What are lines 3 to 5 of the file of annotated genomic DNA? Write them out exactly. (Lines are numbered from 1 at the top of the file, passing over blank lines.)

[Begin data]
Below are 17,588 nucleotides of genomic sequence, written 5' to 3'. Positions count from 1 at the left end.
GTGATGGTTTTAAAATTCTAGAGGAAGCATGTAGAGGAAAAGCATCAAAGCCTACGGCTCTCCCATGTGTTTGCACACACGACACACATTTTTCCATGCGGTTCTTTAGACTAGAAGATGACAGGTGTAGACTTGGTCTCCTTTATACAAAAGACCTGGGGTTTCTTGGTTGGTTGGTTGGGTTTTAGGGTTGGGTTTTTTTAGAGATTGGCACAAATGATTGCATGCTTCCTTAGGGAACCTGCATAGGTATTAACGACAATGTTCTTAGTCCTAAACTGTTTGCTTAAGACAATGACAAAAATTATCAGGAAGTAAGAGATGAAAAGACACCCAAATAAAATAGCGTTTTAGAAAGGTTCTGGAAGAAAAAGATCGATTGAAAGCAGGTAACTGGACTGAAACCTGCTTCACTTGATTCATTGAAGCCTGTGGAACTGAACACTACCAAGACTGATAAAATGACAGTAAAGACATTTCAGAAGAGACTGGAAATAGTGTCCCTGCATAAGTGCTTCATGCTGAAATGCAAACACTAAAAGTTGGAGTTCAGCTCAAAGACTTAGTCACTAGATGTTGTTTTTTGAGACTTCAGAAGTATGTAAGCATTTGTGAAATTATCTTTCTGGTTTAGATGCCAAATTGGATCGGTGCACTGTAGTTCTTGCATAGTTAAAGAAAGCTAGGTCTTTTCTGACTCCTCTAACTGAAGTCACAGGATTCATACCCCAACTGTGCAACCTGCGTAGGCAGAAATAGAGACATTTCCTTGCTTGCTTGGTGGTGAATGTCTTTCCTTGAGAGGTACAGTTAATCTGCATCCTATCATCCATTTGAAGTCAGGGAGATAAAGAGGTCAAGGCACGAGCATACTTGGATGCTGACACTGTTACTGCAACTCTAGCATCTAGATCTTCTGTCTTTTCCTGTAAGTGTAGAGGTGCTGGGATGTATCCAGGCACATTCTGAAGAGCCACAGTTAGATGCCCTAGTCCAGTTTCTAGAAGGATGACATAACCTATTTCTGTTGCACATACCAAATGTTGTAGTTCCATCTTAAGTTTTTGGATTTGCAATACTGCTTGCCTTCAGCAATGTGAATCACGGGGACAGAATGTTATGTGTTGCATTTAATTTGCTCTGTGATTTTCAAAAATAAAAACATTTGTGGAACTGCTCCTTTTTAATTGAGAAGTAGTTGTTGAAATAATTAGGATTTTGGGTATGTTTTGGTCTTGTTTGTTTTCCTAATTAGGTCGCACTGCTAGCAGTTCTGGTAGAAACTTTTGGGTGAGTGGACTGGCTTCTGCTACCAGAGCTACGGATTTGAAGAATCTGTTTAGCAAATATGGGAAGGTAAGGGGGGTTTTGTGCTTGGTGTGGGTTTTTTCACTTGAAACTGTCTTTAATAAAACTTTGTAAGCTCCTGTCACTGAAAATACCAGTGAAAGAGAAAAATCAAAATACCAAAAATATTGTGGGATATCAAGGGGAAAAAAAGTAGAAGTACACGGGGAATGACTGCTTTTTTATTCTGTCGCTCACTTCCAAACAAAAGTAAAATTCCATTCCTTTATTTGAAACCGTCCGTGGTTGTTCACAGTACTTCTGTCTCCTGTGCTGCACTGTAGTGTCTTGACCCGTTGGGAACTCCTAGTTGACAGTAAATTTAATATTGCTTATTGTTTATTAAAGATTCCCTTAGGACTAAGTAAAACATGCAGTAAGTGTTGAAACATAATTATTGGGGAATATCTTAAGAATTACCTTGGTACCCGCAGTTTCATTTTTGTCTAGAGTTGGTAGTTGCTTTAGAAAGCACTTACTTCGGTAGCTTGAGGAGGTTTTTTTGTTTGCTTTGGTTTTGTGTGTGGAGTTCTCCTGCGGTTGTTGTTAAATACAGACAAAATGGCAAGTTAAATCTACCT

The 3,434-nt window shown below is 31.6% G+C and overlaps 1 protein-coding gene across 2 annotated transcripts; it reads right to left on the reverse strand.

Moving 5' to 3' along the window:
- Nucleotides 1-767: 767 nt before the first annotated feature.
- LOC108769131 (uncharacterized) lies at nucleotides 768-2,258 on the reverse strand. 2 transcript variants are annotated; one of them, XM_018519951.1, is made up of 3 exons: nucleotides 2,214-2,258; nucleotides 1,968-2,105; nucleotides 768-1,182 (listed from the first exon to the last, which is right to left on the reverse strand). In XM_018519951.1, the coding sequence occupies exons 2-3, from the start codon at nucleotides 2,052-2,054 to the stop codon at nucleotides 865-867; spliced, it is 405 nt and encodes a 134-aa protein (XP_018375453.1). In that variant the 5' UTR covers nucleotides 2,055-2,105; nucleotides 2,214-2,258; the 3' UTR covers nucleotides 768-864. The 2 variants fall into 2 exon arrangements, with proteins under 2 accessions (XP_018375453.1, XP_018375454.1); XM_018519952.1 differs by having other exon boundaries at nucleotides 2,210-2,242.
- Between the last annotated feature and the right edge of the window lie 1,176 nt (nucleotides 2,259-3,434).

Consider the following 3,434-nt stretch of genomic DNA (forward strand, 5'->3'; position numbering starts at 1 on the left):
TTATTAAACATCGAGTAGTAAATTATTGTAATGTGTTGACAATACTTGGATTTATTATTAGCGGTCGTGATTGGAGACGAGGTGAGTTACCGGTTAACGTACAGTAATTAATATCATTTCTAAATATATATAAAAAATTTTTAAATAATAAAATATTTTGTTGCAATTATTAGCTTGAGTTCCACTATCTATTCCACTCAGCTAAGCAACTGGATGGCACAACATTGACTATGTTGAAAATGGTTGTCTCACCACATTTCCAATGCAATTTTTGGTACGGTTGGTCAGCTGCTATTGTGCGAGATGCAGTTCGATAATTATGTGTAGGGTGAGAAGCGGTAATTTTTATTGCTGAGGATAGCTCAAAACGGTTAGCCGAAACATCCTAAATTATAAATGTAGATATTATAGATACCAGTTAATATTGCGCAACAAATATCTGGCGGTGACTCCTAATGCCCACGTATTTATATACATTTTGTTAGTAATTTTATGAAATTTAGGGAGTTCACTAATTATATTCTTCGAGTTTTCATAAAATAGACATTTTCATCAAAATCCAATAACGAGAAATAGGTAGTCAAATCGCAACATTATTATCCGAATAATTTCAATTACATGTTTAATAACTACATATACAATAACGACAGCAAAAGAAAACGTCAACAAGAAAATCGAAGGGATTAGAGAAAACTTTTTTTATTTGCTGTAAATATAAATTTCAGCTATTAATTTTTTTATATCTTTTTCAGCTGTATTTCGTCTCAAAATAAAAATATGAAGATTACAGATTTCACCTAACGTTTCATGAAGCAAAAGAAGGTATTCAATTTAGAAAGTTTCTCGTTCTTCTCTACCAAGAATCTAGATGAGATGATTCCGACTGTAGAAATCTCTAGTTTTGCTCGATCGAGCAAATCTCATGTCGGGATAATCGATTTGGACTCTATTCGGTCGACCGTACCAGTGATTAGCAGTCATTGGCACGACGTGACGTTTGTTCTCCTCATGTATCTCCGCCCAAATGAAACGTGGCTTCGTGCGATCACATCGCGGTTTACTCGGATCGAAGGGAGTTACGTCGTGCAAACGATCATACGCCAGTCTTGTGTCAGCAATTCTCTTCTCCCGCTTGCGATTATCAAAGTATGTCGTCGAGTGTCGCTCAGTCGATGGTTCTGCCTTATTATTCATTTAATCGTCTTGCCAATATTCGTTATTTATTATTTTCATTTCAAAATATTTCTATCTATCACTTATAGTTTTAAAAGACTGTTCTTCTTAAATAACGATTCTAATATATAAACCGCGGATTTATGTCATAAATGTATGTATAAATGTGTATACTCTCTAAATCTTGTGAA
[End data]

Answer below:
The 3,434-nt window shown below is 31.6% G+C and overlaps 1 protein-coding gene across 2 annotated transcripts; it reads right to left on the reverse strand.

Moving 5' to 3' along the window:
- Nucleotides 1-767: 767 nt before the first annotated feature.